Many was the evening we would stagger in four hours after dark (let’s forget for the purposes of storytelling that it got dark at four pm), drink a god-awful Norwegian spirit called Gameldansk, and compare notes about suspiciously hard routes.
“The book said it was grade two, but I reckon it was easily four,” I would say hopefully, and not a little delusionally. “That’s nothing,” James Dynes would retort, “remember those strange ice-flutings Joe Simpson described on that Peruvian mountain? Yeah well our route was like that, but more overhanging. And with Nazis shooting at us.” Sometimes, if he was feeling talkative, Hardcore Dave might nod.
And so we filled our evenings until, tiring of our Oscar Wilde-esque banter and realising it was well past 10pm, we went to bed.
Our summer holidays - Portland 2006
So we decided against the Alps, Sardinia and the Dolomites in favour of some good old British sun in Portland. It was great to see so many people turn up over the week and we had an awesome time. Camping at Lulworth for most of the week we also got some DWS done in the evenings, although mostly just fell off before we got anywhere, and the sea definitely wasnt cold.
We got 1 day in on Portland at The Cuttings which despite being 400m from the road took us over an hour to find. We then got rained off for 2 days so we minced around, drank beer, sang happy birthday to Dynes and went swimming/attempted DWS. We also took a CCMC outing to SeaLife in Weymouth, where we found the CCMC mascot for the week: a terapin that, despite several attempts could not climb onto a log, and just fell off onto its back. Comedy.
The sun then reappeared and we ventured to the other side of Portland for 3 suberb days of climbing. It was too hot to cram routes in, but we still got a lot done in the end. Me and Dynes managed to push up into the high 6's while I think everyone was happy to have pushed their climbing and nerves.
I know that only adds up to 6 days and I have no idea what else we did, but sure it was good! It was good to see Matt perfecting his teapot stance throughout the week, GG proving to CCMC that he does actually climb occasionally, and Joe enjoying falling about 10m and pretty much bottoming out (well done for getting back on the rock 2 days later too with a knackered elbow!) Also, a special mention must be made to Harisson, the only way to make sure everyone appears from their tent at 8am in the worst possible mood.
All in all a good end to being Mr President. :) The photos are now online too.
Cheeky day at Rivelin
Despite the "changeable" weather forecast we decided to head up to the Peaks for a day. On the way up we were greeted with heavy rain, but when we reached the Peaks it had all but cleared up. We met up with Matt and his bro Jon at Outside for a fry up and a pint of tea. Then headed over to High Neb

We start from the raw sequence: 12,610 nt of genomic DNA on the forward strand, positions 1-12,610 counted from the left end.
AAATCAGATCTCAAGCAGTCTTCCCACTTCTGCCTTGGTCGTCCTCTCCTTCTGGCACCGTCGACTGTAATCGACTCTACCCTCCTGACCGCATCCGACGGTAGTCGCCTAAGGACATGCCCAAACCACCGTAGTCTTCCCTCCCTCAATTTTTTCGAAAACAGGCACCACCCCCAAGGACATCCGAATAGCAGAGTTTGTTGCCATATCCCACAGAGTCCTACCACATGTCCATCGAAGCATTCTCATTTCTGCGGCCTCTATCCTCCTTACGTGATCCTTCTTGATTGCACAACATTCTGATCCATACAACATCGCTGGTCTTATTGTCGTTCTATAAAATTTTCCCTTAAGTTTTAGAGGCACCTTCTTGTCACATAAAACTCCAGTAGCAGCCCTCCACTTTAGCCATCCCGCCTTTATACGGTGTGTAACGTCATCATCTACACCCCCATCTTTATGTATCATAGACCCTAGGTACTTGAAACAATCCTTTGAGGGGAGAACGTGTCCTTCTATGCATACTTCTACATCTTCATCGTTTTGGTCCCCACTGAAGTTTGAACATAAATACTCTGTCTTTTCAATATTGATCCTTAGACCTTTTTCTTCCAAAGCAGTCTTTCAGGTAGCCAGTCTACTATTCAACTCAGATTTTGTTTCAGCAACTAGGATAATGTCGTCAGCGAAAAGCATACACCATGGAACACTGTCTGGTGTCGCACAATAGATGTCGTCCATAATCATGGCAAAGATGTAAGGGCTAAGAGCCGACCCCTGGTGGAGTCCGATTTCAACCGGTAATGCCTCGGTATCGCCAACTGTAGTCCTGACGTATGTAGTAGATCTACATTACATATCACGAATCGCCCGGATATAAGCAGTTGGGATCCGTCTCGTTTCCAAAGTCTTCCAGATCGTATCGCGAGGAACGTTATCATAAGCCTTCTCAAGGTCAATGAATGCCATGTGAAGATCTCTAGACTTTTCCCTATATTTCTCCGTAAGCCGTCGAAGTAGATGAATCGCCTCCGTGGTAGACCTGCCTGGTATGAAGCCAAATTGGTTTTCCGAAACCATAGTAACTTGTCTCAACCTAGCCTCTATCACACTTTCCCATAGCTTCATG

High Neb was a little windy, especially on the top, and we only got a couple of routes in before the rain came and we got drenched. After this we decided to find a more sheltered crag, and headed over to Rivelin - just as Dave arrived on his MTB.
Rivelin was more sheltered and we found some dry faces to climb. Nic and Joe went off to climb some VDiffs while Al, Dave and me played on The Needle with Al leading The Spiral (VS). Towards the end of the day I led an HVS up The Needle and then got drenched while belaying Dave up it - Dave loved the slabby climbing in the rain too. After that we decided the rock wasn't going to dry for a while so headed home.
All in all a good day out with quite a few routes climbed, and with Joe and Nic pushing their grade to VDiff. Photos here.
Stanage, with all our friends..
I'd like to point out that I Definitly wasn't wasted for pav on friday night, and so somehow Definitly didn't miss my alarm clock going off for 50 mins.. but after a late start we finally got on the way. Heading into the peaks the ground started to get frosty and eventually full on snowy.. But we were all feeling hardcore!
We stopped off at the gear shop in Hathersage and purchased a lot of shiny new stuff as well as having the mandatory Pint of tea, and finally got to the crag to find it completely deserted (as far as the eye could see anyway) due mainly to the blizzard they had had the night before. The sun was shining so we got climbing. Paul led some VDiffs then moved onto Severes, as did I and we both seconded our first VS! Exciting stuff. Selene and Anna were both angels, seconding most of our routes, and Selene invented a new technique.. the Spider manoeuver!!
Alvin, being the wally he is, consistently annoyed Paul by soloing up every route he had just led, before completely pumping himself out trying (and so very nearly succeeding) on leading an E1 5b called Jeepers Creepers! See the pics section..
All in all a classic day climbing, said by all to be easily the best and most enjoyable days climbing they'd ever had!
For other articles, click on the links below1-5 6-10 11-15 16-20 21-25 26-30 31-32